NASA lights 'beacon' on Moon with autonomous navigation system test

March 18, 2024
The experiment was launched Feb. 15 as a payload on the IM-1 mission, Jonathan Deal writes for NASA.

WASHINGTON - For 30 total minutes in February, NASA lit a beacon on the Moon – successfully testing a sophisticated positioning system that will make it safer for Artemis-era explorers to visit and establish a permanent human presence on the lunar surface.

The Lunar Node 1 demonstrator, or LN-1, is an autonomous navigation system intended to provide a real-time, point-to-point communications network on the Moon. The system – tested during Intuitive Machines’ IM-1 mission as part of NASA’s CLPS (Commercial Lunar Payload Services) initiative – could link orbiters, landers, and even individual astronauts on the surface, digitally verifying each explorer’s position relative to other networked spacecraft, ground stations, or rovers on the move., Jonathan Deal writes for NASA. Continue reading original article.

The Military & Aerospace Electronics take:

18 March 2024 -“We’ve lit a temporary beacon on the lunar shore,” said Evan Anzalone, LN-1 principal investigator at NASA’s Marshall Space Flight Center in Huntsville, Alabama. “Now, we seek to deliver a sustainable local network – a series of lighthouses that point the way for spacecraft and ground crews to safely, confidently spread out and explore.”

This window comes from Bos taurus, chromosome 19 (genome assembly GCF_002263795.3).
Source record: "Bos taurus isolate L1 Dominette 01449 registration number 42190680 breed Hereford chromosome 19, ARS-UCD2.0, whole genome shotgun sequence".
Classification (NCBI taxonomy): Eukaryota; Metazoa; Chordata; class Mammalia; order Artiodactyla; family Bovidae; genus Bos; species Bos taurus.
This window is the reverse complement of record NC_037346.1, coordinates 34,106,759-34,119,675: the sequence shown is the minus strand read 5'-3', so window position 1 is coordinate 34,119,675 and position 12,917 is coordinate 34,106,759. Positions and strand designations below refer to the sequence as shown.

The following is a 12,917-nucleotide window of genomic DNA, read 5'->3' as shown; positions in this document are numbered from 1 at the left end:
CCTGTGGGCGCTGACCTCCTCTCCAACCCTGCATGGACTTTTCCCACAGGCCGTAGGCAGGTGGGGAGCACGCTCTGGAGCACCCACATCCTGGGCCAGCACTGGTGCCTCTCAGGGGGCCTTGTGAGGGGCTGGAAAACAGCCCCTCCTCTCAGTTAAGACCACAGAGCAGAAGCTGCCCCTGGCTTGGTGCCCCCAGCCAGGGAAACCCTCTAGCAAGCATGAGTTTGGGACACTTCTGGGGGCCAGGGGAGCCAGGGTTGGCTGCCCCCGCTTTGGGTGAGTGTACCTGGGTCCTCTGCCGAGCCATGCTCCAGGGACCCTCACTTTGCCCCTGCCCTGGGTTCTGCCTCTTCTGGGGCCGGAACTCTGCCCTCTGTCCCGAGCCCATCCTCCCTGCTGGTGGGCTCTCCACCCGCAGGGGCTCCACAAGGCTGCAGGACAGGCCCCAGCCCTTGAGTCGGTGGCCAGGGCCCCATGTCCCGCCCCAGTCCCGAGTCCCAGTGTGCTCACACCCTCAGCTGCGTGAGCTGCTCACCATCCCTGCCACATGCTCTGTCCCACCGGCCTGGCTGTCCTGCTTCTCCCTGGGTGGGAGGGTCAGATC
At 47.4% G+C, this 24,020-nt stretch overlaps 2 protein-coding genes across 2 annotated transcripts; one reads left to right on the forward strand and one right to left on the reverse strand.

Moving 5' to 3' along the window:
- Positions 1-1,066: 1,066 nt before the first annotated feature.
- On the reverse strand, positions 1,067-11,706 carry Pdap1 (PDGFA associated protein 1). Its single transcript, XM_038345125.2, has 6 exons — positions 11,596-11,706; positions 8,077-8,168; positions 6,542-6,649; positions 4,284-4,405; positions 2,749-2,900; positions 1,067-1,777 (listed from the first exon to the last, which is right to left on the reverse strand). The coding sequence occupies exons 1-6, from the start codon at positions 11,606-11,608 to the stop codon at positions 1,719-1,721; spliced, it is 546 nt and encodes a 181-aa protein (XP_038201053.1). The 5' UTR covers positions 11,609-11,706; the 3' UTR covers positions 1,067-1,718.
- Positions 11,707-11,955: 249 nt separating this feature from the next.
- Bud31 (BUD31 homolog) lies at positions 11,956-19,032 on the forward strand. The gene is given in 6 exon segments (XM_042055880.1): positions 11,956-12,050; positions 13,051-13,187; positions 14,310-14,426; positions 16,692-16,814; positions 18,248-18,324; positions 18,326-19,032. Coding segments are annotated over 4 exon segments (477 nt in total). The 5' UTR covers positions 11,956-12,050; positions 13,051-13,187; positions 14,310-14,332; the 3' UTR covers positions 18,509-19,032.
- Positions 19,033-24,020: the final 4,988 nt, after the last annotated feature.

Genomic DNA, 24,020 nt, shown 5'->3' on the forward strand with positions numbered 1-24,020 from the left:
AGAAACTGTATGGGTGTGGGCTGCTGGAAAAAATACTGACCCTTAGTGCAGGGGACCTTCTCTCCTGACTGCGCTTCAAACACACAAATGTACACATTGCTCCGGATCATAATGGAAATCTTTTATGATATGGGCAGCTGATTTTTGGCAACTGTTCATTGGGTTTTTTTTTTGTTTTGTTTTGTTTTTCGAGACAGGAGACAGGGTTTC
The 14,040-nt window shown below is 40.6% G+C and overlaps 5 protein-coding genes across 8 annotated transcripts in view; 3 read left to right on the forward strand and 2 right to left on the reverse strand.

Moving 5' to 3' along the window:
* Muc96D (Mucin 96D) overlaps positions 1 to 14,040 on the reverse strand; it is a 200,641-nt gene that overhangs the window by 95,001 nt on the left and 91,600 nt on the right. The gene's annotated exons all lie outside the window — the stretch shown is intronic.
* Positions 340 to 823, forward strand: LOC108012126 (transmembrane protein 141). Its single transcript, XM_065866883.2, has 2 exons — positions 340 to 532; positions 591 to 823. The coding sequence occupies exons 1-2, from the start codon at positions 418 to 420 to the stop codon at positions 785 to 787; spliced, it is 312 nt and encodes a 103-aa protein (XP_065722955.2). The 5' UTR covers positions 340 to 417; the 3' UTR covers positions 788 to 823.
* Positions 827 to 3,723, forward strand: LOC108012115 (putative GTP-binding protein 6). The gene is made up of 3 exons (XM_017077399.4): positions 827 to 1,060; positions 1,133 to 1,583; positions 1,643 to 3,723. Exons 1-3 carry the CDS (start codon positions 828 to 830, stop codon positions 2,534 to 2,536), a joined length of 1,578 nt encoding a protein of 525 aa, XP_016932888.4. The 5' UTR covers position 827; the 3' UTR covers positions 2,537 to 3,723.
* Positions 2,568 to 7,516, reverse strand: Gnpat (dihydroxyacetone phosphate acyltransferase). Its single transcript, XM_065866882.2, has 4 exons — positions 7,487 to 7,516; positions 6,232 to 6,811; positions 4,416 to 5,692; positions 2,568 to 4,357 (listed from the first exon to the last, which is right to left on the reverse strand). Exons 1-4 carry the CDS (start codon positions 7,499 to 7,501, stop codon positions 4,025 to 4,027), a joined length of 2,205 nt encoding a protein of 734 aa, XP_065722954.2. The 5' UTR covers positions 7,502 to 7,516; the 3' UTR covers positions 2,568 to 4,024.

“This feat from Intuitive Machines, SpaceX, and NASA demonstrates the promise of American leadership in space and the power of commercial partnerships under NASA’s CLPS initiative,” NASA Administrator Bill Nelson said in a statement after the landing. “Further, this success opens the door for new voyages under Artemis to send astronauts to the Moon, then on to Mars.”

NASA's deal writes that "Marshall engineers designed, developed, integrated, and tested LN-1 as part of the NPLP (NASA-Provided Lunar Payloads) project funded by the agency’s Science Mission Directorate. Marshall also developed MAPS (Multi-spacecraft Autonomous Positioning System), the underlying networked computer navigation software. MAPS previously was tested on the International Space Station in 2018, using NASA’s Space Communications and Navigations (SCaN) Testbed."

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Jamie Whitney, Senior Editor
Military + Aerospace Electronics

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